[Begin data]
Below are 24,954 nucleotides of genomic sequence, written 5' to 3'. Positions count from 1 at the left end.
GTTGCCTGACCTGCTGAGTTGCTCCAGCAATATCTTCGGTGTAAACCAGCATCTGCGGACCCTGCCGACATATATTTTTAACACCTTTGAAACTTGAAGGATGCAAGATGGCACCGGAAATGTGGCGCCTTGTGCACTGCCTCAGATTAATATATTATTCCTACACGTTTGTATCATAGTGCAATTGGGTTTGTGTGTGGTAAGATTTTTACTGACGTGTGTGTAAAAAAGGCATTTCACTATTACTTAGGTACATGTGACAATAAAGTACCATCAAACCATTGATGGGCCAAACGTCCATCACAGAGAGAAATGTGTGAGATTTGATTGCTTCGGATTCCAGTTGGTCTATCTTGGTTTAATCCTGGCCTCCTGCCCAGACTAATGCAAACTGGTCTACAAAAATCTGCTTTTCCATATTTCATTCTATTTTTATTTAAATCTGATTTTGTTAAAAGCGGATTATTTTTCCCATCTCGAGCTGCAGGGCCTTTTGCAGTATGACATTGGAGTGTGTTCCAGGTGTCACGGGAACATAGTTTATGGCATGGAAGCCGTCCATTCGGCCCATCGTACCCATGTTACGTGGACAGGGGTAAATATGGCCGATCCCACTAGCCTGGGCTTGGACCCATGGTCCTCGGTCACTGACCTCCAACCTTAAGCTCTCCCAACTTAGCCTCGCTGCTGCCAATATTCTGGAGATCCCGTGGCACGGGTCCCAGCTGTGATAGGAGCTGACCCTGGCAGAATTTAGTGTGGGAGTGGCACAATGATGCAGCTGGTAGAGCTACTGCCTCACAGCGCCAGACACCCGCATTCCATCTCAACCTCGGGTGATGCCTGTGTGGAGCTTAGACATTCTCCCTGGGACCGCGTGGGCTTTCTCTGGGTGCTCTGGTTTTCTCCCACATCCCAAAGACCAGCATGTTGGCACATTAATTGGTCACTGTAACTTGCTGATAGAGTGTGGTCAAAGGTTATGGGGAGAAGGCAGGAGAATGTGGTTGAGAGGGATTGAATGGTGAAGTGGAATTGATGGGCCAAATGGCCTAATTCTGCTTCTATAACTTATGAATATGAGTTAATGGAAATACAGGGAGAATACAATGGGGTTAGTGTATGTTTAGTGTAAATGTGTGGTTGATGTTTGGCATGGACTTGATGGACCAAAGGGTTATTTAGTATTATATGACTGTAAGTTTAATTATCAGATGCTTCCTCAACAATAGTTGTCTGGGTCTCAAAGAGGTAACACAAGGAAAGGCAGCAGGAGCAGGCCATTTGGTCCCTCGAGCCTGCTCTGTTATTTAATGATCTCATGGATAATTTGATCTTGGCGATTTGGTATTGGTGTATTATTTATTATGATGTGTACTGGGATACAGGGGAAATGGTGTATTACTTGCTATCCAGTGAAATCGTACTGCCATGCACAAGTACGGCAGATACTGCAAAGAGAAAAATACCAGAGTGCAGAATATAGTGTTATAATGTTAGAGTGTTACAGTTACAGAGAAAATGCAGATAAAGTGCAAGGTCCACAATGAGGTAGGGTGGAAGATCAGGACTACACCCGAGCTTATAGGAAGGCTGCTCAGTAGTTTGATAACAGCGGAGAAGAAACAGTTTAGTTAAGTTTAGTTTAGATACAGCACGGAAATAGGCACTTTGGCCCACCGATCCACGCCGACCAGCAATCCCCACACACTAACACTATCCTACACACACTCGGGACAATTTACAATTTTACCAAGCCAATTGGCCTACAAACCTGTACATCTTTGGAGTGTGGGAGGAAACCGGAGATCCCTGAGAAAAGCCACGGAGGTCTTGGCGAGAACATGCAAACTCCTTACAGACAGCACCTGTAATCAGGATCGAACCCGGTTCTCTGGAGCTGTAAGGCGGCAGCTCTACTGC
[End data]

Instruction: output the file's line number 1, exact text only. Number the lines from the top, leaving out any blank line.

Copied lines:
Below are 24,954 nucleotides of genomic sequence, written 5' to 3'. Positions count from 1 at the left end.